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12 improvements for a cheap telescope March 6, 2012

Posted by aquillam in Astronomy, telescope beginners guide.
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12 improvements for a cheap telescope.

I seem to be finding a lot of really useful websites lately that I feel the need to share. I hope you’re finding them as useful as I am.

This site offers several tricks to improving a modest telescope, possibly even making something nearly useless into something useful. A wiggly mount could be the end of  budding interest in astronomy, and a bad finder can make you want to chuck your ‘scope in the trash. Before you do that, take a look at these suggestions. For a few dollars, you might have something you’ll be happy to take to star parties and show off. There is such a thing as bragging rights for bargain fixes. Ask one of the grey-hairs at your local club about using film canisters for camera adapters sometime!

There is one things you should note though: the only fix for bad optics is to get new optics.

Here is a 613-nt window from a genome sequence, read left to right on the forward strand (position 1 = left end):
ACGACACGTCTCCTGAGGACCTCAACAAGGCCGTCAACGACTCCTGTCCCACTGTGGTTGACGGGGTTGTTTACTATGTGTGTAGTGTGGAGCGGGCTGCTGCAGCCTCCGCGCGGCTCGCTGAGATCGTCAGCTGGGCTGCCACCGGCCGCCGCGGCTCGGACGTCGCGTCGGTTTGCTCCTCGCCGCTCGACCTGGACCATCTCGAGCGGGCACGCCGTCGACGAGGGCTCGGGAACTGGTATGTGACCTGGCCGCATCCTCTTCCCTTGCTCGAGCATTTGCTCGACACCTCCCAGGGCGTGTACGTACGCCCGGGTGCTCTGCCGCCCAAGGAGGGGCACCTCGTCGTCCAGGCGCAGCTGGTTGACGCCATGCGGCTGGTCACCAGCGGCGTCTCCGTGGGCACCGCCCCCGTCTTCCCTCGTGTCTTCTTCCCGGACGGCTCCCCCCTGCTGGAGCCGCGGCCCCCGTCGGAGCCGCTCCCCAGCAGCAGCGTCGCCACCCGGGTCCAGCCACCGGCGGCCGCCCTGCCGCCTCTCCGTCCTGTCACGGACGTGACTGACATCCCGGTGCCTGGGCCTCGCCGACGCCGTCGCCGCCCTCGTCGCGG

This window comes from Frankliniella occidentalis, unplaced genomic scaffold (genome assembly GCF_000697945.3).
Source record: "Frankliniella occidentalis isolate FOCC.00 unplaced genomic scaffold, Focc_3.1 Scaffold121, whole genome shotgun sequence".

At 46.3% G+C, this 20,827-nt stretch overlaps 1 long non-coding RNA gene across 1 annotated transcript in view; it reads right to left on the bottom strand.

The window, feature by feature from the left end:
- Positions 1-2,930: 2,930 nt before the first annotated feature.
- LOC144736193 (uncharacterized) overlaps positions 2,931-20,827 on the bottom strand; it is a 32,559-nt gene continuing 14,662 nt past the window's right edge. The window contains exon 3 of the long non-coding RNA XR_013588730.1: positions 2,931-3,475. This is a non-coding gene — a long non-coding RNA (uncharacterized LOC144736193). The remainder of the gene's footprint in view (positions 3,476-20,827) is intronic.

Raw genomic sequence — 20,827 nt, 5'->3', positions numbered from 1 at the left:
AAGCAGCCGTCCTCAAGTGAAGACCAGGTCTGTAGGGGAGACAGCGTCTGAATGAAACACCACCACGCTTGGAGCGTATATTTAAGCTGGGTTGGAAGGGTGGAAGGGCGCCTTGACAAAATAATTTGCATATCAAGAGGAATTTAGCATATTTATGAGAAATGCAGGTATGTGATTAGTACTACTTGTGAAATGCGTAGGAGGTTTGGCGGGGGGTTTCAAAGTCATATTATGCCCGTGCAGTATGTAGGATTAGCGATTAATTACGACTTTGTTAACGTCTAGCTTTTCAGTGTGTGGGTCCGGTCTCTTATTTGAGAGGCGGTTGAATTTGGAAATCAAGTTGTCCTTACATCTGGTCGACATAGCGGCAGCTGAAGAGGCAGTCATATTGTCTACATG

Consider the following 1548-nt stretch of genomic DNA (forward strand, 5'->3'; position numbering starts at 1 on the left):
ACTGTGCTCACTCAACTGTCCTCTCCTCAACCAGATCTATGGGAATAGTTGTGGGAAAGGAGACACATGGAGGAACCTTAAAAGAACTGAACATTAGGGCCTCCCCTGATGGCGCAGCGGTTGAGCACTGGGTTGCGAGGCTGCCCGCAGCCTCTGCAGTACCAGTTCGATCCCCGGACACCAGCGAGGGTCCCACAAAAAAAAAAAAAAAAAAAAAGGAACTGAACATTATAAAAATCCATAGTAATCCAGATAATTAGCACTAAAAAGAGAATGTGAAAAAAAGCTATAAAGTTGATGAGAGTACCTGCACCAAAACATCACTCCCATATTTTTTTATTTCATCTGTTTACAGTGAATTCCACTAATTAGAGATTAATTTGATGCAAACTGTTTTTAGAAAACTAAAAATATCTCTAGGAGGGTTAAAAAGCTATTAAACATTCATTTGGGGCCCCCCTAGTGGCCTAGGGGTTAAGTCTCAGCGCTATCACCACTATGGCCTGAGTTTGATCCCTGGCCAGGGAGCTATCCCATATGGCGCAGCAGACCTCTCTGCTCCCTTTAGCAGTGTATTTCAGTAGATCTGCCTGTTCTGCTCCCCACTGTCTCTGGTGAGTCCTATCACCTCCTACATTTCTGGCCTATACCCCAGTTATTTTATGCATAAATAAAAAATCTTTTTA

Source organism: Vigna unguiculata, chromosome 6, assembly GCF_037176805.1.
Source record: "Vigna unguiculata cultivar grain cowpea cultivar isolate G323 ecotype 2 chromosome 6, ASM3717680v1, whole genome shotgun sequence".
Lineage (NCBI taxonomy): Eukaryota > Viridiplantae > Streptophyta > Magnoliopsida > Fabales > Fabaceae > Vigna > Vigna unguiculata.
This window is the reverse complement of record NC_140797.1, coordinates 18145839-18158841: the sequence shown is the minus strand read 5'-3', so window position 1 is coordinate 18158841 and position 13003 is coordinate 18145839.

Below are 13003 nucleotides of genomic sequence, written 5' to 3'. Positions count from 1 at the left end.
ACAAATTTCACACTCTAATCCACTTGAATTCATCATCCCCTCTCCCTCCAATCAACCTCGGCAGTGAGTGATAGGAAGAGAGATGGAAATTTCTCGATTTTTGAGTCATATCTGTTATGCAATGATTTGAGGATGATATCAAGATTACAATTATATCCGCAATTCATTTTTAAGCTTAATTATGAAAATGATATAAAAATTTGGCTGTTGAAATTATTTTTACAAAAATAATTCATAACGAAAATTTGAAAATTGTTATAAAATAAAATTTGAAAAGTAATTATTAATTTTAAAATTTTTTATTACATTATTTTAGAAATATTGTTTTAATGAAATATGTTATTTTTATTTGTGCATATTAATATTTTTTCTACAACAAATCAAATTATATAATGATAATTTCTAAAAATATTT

Telescope Dictionary March 18, 2010

Posted by aquillam in Astronomy, MichiganAstro, telescope beginners guide.
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Telescope Dictionary

Below is an alphabetical list of terms related to amateur telescopes. References are to other posts in this blog.

I will continue to update this as I think of other terms that I haven’t included. If I missed something, let me know!

  • Alt-Az A type of coordinate system or mount.  See Alt-Az Mounts.
  • Altitude height above the ground.  See Alt-Az Mounts.
  • Aperture Generally, the width of a telescope. It is usually the width of the objective lens or primary mirror, however some telescopes, especially older ones, may have an aperature stop that permantly limits the telescope aperture.
  • aperature stop